As Ferrara had the Este, so Mantua had the Gonzaga – and indeed many of them married each other, so that Isabella d’Este was perhaps the most famous marchesa of Mantua. The enormous complex of the Palazzo Ducale (claimed to be the largest palace in Italy apart from the Vatican) was built in the same 300 or so years as the Este were busy, and on a similar principle of redecorating, reorganising and rebuilding each time a new ruler succeeded. Unlike the Este, however, the Gonzaga had only one alternative palace in Mantua – but it makes up for its singularity in sheer splendour. I was eager to see Palazzo Tè because, some time ago, I was involved in producing the English version of a book on Giulio Romano, Raphael’s astonishingly talented pupil, whose masterpiece the palace is: it does not disappoint.
The famous frescoed rooms were displayed to indicate one of the major state occasions for which the palace was used: the reception by Marchese Federico II Gonzaga (son of Isabella d’Este) of the Holy Roman Emperor Charles V in 1530, as he made his way to Bologna to be crowned by the pope. (Since his armies had sacked Rome in 1527, one assumes that an alternative location was thought preferable.) Charles V apparently had a thing about dining alone (that is, presumably, away from his host and other social more-or-less equals: I don’t think he actually cut his own bread). But there was also dancing (with the sixty most beautiful and noble ladies of Mantua roped in), music, horse-riding (Federico was devoted to his horses),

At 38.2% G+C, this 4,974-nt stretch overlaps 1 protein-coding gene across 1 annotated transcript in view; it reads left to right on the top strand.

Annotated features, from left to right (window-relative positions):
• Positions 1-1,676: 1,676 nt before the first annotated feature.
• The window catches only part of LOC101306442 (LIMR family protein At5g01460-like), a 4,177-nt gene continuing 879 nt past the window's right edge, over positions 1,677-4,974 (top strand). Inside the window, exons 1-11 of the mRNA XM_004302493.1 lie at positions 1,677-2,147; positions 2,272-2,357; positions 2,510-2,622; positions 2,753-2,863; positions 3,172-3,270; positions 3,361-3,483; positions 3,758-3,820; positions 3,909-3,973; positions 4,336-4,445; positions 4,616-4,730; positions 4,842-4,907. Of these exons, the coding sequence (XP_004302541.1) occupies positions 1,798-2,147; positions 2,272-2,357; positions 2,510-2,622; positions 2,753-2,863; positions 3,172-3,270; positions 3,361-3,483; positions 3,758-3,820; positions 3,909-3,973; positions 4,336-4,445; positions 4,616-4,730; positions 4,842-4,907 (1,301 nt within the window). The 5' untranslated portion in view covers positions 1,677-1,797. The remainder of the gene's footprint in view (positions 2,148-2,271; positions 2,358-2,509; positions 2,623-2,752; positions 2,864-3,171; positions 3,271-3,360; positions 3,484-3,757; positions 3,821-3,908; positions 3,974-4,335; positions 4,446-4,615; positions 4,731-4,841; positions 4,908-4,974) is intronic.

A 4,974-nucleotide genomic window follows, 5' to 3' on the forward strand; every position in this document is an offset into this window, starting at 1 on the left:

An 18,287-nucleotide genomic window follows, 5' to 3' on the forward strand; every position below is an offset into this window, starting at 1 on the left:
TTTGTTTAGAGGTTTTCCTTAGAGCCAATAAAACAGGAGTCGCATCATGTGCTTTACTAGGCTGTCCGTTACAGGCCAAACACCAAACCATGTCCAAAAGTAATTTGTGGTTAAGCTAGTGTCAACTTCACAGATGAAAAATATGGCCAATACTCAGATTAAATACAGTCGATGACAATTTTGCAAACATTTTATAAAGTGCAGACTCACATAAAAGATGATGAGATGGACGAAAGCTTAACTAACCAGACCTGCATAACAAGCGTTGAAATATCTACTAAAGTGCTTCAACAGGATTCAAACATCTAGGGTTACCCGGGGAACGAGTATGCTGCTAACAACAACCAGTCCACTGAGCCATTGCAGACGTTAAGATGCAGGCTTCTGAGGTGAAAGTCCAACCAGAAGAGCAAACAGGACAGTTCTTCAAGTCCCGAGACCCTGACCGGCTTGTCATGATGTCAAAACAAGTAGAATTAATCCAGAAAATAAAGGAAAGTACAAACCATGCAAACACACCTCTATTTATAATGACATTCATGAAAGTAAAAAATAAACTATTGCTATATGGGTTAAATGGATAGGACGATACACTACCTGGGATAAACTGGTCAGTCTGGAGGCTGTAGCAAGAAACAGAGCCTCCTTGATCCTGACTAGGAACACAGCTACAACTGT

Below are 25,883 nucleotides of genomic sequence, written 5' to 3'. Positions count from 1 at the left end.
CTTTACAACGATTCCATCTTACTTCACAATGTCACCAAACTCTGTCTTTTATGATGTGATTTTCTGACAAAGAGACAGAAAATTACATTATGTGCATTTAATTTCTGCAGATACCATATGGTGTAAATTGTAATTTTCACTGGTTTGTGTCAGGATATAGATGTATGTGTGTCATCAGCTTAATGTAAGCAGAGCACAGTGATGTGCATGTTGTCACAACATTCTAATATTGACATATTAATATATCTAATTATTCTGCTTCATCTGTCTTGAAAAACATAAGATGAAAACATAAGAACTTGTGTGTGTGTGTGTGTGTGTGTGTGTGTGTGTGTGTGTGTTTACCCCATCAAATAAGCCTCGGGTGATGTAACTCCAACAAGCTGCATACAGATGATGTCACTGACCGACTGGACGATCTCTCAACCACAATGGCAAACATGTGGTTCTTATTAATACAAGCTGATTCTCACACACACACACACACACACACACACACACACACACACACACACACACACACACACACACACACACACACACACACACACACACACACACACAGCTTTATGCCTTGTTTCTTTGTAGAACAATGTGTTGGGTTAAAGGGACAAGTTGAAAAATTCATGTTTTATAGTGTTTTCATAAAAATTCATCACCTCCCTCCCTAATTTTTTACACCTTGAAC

yet more eating and drinking, and simply admiring the newly decorated rooms of the palace, among which the most famous, and most staggering, is the Sala dei Giganti, a tour de force which depicts the fall of the ambitious Giants who tried to scale Olympus by piling Mount Pelion on Mount Ossa, and got squashed for their pains.
The fresco (a continuous painting round the walls and ceiling) plays with scale and perspective, achieving grotesque, comic and at the same time terrifying effects, partly by rounding off all the corners in the room so that you are in the centre of a dome (though it takes some time to realise that). Giants, columns and huge boulders tumble all around you, while up in the sky Jupiter, assisted by Juno, is casually hurling thunderbolts – altogether a queasy experience.
The legend is that Palazzo Tè was built for Federico to dally with his mistress: in fact it seems to have been used fairly seldom, and always for state occasions. This is probably just as well, since if the dynasty had used it regularly it would have been subject to the same chopping around as the Palazzo Ducale. Even though only a small area of the latter is currently on display, it is still mind-boggling, and it will be simpler to let the pictures (especially the Andrea Mantegna frescoes) tell the story.
(By the way, we had a really superb meal in a side-street restaurant, noticing only quite late on that the building had a plaque recording that Charles Dickens had stayed there in 1844 … He didn’t like the Sala dei Giganti.)